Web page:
Earlier this year, many people thought that widespread remote work just wasn’t realistic. Then, overnight, many workers had to switch to working fully remotely. This is challenging in many ways, especially for managers, who suddenly had to learn new strategies to maximize success while managing remotely. Here are a few of the top challenges of managing remotely, and some tips for how to address them.
Tracking team productivity
Managers are used to having direct, in-person contact with their team members. They are used to being able to walk around the office and glimpse at what everyone is working on. In an office setting, it’s pretty obvious to see who is slacking off. While managing remotely, it is much harder for a manager to feel confident that their team members are being productive. The first way to deal with this is to establish a level of trust amongst the team. It may feel uncomfortable at first, but managers need to get used to the idea of not being able to monitor employees at all times. That being said, having clear expectations of what work a team member needs to complete, and by when, is extremely helpful. If the work is not getting done, then it is time for a discussion.
Lack of company culture
It can be very hard to maintain a company culture while working remotely, and company culture plays such a large role in employee engagement and morale. But just because employees aren’t occupying the same physical space does not mean that they can’t engage in fun and creative ways. Some ideas for upholding company culture while managing remotely include holding virtual happy hours, having a daily watercooler question for team members to answer to get to know one another, having themed all-hand meetings, and pairing employees who don’t work together a lot with one another for virtual coffees to get to know each other.
Maintaining effective communication
It is not good to assume that communication methods will seamlessly transfer from in-person work to remote work. Managing remotely means understanding the ways of communicating that will enable your team to remain connected and successful. Managers should establish a remote work communication policy, which can include guidelines on what tools to use to communicate, setting times where no meetings can be held, scheduling regular one-on-ones with team members, and more. In addition, managers should make an effort to ensure that employees feel comfortable voicing their questions, concerns, and comments.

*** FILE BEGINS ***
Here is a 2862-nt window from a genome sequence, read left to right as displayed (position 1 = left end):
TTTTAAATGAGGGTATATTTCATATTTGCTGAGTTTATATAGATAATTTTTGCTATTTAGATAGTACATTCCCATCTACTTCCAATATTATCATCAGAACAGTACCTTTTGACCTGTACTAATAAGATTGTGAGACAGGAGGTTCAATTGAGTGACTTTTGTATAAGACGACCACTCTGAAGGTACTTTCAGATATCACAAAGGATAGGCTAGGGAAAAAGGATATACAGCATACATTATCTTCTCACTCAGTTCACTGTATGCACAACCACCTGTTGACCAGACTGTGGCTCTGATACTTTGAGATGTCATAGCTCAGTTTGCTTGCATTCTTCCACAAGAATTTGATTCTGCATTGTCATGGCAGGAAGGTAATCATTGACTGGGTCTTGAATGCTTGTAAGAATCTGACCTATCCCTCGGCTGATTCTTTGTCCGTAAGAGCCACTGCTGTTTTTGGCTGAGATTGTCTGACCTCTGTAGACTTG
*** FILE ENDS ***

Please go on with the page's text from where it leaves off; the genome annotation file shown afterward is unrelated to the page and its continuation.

Onboarding new team members
Onboarding new team members is a challenge in and of itself. But onboarding people when they aren’t able to be in a physical space and meet their new teammates face-to-face can be especially difficult. Managers need to go above and beyond to onboard remote employees in order for them to feel connected and engaged with their team and the company as a whole. Just as you would have a series of steps a new employee goes through in the onboarding process, you should have a series of onboarding steps adapted to work in a remote environment. Don’t let onboarding fall to the wayside.
When employees are working remotely, the lines between home and work are especially blurred. This can make it especially difficult for employees to maintain a healthy work-life balance. In order to prevent burnout, managers should encourage employees to create a clear distinction between work time and home time. This could mean having a rule that nobody sends messages after 6 pm, for example. It could also mean that managers proactively seek out employees to check in with them and ask them how they are doing mentally, how they feel about their work-life balance, and how that balance can be improved.
To learn more about how you give managers all the tools they need to be successful in managing remotely, schedule time to speak with a Verb learning expert today.